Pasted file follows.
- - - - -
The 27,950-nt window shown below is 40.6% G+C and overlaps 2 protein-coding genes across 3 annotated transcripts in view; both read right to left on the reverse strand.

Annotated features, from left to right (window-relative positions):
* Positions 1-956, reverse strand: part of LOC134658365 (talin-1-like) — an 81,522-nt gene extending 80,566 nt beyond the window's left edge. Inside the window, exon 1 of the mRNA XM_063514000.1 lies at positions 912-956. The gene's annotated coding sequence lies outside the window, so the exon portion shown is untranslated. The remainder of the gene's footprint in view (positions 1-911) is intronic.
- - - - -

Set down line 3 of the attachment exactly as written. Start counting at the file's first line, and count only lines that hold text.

* Positions 1-956, reverse strand: part of LOC134658365 (talin-1-like) — an 81,522-nt gene extending 80,566 nt beyond the window's left edge. Inside the window, exon 1 of the mRNA XM_063514000.1 lies at positions 912-956. The gene's annotated coding sequence lies outside the window, so the exon portion shown is untranslated. The remainder of the gene's footprint in view (positions 1-911) is intronic.